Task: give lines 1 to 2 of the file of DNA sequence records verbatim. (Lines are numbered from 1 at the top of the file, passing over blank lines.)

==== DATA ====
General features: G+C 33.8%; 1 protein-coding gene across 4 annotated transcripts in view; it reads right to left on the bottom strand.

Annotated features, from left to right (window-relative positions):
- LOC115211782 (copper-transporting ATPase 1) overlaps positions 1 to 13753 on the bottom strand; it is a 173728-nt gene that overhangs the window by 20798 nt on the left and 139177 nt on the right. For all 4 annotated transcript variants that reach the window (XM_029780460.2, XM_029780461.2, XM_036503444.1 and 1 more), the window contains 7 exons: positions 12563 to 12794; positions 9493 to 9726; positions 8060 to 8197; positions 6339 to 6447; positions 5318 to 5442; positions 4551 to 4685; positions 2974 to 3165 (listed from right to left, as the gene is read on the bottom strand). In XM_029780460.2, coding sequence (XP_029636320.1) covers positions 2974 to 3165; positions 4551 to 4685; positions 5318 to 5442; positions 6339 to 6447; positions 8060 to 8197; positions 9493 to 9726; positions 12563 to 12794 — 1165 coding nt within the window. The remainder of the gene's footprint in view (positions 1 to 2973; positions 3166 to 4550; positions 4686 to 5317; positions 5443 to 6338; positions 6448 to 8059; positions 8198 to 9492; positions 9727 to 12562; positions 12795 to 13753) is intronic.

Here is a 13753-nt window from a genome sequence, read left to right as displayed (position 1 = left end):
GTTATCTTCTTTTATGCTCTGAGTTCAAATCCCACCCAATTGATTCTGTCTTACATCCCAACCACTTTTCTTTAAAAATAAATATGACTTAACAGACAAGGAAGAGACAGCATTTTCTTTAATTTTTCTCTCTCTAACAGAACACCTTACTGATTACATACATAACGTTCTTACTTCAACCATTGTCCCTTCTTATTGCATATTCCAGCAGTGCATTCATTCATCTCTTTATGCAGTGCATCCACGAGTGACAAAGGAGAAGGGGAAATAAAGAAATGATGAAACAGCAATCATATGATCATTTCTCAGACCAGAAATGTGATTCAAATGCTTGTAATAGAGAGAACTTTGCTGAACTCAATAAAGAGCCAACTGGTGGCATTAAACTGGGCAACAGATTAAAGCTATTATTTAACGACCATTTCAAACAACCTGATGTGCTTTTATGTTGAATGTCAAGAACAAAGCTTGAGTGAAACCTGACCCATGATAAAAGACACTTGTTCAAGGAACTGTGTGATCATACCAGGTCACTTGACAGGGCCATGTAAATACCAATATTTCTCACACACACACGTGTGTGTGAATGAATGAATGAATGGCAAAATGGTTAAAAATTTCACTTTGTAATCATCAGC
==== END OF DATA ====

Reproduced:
General features: G+C 33.8%; 1 protein-coding gene across 4 annotated transcripts in view; it reads right to left on the bottom strand.

Annotated features, from left to right (window-relative positions):